National

NSW parliament passes building reforms

By AAP Newswire

NSW parliament has finally passed building reforms introduced in the wake of high-profile Sydney apartment defects, with the state government declaring a new era for building design and construction.

Better Regulation Minister Kevin Anderson said the passing of the Design and Building Practitioners Bill 2019 is a huge step forward in rebuilding a transparent and accountable construction industry.

Owners of defective apartment buildings will benefit immediately from a statutory duty of care applicable to all new buildings and those less than 10 years old, Mr Anderson said in a statement on Wednesday.

The legislation outlines obligations of building and design practitioners, registers those practitioners and engineers, and provides requirements for buildings to meet the Building Code of Australia.

The bill made it through parliament, with amendments, in the same week another bill was introduced seeking to further boost the powers of the NSW building commissioner David Chandler.

"Combined, these two bills put the interests of consumers first," Mr Chandler said.

"The laws will give my team a broad range of powers, including the ability to issue stop-work orders, prevent strata plan registration and occupation certificates, and to issue hefty fines for those doing the wrong thing."

The Association of Accredited Certifiers welcomed the passage of the first bill, saying it would ensure building designers and practitioners were more accountable for their work.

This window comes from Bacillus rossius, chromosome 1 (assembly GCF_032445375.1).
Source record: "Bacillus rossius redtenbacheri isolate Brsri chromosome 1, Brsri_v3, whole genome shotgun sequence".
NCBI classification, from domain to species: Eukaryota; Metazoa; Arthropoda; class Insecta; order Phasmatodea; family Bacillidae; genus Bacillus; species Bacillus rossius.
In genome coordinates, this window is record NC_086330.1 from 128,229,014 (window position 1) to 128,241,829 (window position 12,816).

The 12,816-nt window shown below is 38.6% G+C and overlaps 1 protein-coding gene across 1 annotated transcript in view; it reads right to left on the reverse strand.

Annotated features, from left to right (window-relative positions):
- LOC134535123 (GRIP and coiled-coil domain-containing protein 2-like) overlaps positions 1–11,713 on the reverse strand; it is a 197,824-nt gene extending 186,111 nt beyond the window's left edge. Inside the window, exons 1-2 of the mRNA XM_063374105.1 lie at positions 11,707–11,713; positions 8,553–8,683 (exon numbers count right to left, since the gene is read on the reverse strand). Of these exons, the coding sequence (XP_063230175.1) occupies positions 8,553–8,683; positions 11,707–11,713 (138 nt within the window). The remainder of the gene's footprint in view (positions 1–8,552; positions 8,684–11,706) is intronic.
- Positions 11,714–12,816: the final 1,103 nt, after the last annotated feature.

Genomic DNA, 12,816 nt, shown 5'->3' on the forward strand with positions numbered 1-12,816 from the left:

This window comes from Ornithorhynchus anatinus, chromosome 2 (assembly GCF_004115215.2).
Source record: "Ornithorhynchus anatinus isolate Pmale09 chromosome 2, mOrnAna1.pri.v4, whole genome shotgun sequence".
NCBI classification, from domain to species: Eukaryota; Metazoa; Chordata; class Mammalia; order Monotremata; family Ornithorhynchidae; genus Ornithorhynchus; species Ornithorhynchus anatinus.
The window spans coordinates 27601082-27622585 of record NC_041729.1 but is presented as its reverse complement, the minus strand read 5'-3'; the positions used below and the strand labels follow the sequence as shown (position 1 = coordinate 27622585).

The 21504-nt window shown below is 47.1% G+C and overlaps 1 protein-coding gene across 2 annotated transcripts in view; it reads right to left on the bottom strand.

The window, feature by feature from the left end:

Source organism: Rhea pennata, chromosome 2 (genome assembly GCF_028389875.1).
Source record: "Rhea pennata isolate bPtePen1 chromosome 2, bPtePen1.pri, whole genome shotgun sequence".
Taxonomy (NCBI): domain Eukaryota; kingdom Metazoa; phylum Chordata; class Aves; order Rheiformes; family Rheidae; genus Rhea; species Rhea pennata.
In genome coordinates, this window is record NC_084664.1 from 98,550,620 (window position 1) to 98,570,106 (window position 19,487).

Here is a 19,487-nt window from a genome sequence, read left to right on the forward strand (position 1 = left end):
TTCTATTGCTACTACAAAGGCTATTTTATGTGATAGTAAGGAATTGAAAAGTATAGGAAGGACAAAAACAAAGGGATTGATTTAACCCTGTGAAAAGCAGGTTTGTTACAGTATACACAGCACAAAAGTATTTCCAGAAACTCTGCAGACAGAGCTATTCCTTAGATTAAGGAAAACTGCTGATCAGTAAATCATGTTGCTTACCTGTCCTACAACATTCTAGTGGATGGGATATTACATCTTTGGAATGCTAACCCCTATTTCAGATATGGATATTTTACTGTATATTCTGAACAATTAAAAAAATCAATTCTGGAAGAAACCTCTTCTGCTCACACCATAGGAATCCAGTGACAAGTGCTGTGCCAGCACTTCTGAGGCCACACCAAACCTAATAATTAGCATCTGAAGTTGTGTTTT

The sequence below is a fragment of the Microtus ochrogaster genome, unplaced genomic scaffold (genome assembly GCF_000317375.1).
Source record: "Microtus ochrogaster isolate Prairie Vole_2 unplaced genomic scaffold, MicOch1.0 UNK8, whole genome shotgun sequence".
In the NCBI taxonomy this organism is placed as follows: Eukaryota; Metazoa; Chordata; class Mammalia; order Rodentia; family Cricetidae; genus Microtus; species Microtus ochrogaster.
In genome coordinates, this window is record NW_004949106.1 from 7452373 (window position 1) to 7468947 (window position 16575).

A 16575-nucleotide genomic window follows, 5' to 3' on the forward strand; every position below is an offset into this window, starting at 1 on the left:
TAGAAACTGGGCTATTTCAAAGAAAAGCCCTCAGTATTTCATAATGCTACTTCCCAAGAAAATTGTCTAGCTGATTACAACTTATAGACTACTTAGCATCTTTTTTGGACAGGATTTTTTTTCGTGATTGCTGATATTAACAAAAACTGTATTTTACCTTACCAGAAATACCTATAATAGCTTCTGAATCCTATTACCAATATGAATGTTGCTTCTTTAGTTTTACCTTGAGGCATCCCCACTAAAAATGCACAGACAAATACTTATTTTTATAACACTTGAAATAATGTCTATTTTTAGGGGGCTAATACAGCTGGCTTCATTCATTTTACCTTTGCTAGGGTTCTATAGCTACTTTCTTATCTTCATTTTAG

"For too long, unregistered building and design practitioners have been allowed to work on NSW construction sites without any accountability," AAC chief executive Jill Brookfield said in a statement.

"These reforms mean their days are coming to an end."

The Association of Professional Engineers Australia was happy about an engineer registration scheme being added via a Labor amendment in the upper house, saying such a scheme was long overdue.

"This ends the situation where anyone in NSW could call themselves an engineer and brings the state into line with Queensland and Victoria, where registration of engineers is in place," chief executive Gordon Brock said.

Mr Chandler said the reforms would make a dramatic impact.

"They're already making an impact, I can assure you," he told reporters in Sydney.

"People are already starting to take corrective action and the buildings that are going to be produced are starting to be thought through differently."